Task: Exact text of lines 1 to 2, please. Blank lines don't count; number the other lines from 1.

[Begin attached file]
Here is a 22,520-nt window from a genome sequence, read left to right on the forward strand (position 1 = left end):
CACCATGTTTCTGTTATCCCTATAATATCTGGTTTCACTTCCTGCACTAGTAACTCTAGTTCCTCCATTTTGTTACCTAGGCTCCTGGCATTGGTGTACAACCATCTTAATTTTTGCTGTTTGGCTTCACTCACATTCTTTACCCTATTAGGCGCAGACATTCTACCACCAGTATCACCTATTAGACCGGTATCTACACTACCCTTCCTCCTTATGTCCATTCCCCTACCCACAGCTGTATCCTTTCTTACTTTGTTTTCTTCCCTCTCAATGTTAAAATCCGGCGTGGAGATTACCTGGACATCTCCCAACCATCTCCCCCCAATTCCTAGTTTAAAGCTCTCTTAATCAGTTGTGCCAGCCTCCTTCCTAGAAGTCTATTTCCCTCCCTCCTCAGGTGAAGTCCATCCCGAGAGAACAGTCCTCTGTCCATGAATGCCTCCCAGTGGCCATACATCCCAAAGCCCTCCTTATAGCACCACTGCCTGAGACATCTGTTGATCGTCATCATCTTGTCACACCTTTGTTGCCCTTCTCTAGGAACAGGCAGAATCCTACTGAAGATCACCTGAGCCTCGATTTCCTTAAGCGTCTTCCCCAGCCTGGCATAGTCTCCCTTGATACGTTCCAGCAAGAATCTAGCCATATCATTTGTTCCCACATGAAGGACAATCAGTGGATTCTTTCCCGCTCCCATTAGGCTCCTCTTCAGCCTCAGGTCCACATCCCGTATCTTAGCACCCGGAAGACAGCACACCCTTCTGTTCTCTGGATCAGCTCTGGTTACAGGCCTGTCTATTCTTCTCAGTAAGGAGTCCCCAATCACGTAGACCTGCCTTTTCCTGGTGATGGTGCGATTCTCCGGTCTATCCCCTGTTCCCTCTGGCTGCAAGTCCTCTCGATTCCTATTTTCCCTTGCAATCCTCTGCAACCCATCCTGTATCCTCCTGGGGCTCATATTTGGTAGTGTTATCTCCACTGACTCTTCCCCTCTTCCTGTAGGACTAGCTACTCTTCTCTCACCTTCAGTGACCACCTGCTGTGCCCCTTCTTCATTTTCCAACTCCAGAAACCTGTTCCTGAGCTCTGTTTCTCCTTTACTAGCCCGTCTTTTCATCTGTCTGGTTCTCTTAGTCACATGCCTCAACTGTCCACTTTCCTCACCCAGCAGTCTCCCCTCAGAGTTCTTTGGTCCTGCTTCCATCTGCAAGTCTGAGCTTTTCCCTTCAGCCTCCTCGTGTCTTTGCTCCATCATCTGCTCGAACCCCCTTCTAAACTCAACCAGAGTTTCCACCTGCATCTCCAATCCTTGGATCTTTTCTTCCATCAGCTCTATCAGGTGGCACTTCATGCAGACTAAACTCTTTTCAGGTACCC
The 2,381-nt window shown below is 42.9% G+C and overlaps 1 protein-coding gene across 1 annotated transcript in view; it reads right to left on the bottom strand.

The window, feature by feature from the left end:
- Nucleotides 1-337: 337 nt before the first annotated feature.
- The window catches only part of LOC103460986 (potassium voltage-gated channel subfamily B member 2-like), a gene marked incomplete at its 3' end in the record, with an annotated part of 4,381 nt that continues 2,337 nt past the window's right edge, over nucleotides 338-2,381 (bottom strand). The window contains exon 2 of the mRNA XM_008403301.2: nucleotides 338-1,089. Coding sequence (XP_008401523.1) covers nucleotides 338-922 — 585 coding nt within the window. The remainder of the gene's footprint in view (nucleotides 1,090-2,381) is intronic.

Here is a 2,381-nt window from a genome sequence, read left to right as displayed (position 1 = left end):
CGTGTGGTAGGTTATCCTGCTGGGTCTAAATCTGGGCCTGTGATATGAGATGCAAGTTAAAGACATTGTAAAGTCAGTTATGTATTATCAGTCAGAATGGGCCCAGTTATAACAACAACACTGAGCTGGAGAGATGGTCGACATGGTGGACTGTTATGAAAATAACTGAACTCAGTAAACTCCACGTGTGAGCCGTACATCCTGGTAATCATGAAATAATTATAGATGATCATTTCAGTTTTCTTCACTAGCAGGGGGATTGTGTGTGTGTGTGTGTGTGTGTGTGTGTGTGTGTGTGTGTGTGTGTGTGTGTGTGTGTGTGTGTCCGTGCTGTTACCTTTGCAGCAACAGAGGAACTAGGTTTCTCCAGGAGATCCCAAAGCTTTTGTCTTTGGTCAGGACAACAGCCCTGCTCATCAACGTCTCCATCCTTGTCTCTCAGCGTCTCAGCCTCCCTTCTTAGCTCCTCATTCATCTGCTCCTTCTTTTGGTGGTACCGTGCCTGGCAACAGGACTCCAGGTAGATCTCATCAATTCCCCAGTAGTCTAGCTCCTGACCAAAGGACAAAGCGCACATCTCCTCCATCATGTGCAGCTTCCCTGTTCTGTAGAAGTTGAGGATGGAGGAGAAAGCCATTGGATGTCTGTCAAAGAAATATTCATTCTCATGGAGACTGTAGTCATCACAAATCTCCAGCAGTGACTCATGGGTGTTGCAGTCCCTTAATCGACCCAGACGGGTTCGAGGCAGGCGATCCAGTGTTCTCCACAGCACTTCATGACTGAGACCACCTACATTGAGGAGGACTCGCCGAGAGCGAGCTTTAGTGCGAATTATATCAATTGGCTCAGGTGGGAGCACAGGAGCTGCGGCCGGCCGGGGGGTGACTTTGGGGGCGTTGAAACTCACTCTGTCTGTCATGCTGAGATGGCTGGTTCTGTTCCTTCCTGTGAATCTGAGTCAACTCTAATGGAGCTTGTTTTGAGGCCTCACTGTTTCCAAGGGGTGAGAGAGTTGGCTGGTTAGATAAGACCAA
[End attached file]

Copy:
Here is a 22,520-nt window from a genome sequence, read left to right on the forward strand (position 1 = left end):
CACCATGTTTCTGTTATCCCTATAATATCTGGTTTCACTTCCTGCACTAGTAACTCTAGTTCCTCCATTTTGTTACCTAGGCTCCTGGCATTGGTGTACAACCATCTTAATTTTTGCTGTTTGGCTTCACTCACATTCTTTACCCTATTAGGCGCAGACATTCTACCACCAGTATCACCTATTAGACCGGTATCTACACTACCCTTCCTCCTTATGTCCATTCCCCTACCCACAGCTGTATCCTTTCTTACTTTGTTTTCTTCCCTCTCAATGTTAAAATCCGGCGTGGAGATTACCTGGACATCTCCCAACCATCTCCCCCCAATTCCTAGTTTAAAGCTCTCTTAATCAGTTGTGCCAGCCTCCTTCCTAGAAGTCTATTTCCCTCCCTCCTCAGGTGAAGTCCATCCCGAGAGAACAGTCCTCTGTCCATGAATGCCTCCCAGTGGCCATACATCCCAAAGCCCTCCTTATAGCACCACTGCCTGAGACATCTGTTGATCGTCATCATCTTGTCACACCTTTGTTGCCCTTCTCTAGGAACAGGCAGAATCCTACTGAAGATCACCTGAGCCTCGATTTCCTTAAGCGTCTTCCCCAGCCTGGCATAGTCTCCCTTGATACGTTCCAGCAAGAATCTAGCCATATCATTTGTTCCCACATGAAGGACAATCAGTGGATTCTTTCCCGCTCCCATTAGGCTCCTCTTCAGCCTCAGGTCCACATCCCGTATCTTAGCACCCGGAAGACAGCACACCCTTCTGTTCTCTGGATCAGCTCTGGTTACAGGCCTGTCTATTCTTCTCAGTAAGGAGTCCCCAATCACGTAGACCTGCCTTTTCCTGGTGATGGTGCGATTCTCCGGTCTATCCCCTGTTCCCTCTGGCTGCAAGTCCTCTCGATTCCTATTTTCCCTTGCAATCCTCTGCAACCCATCCTGTATCCTCCTGGGGCTCATATTTGGTAGTGTTATCTCCACTGACTCTTCCCCTCTTCCTGTAGGACTAGCTACTCTTCTCTCACCTTCAGTGACCACCTGCTGTGCCCCTTCTTCATTTTCCAACTCCAGAAACCTGTTCCTGAGCTCTGTTTCTCCTTTACTAGCCCGTCTTTTCATCTGTCTGGTTCTCTTAGTCACATGCCTCAACTGTCCACTTTCCTCACCCAGCAGTCTCCCCTCAGAGTTCTTTGGTCCTGCTTCCATCTGCAAGTCTGAGCTTTTCCCTTCAGCCTCCTCGTGTCTTTGCTCCATCATCTGCTCGAACCCCCTTCTAAACTCAACCAGAGTTTCCACCTGCATCTCCAATCCTTGGATCTTTTCTTCCATCAGCTCTATCAGGTGGCACTTCATGCAGACTAAACTCTTTTCAGGTACCC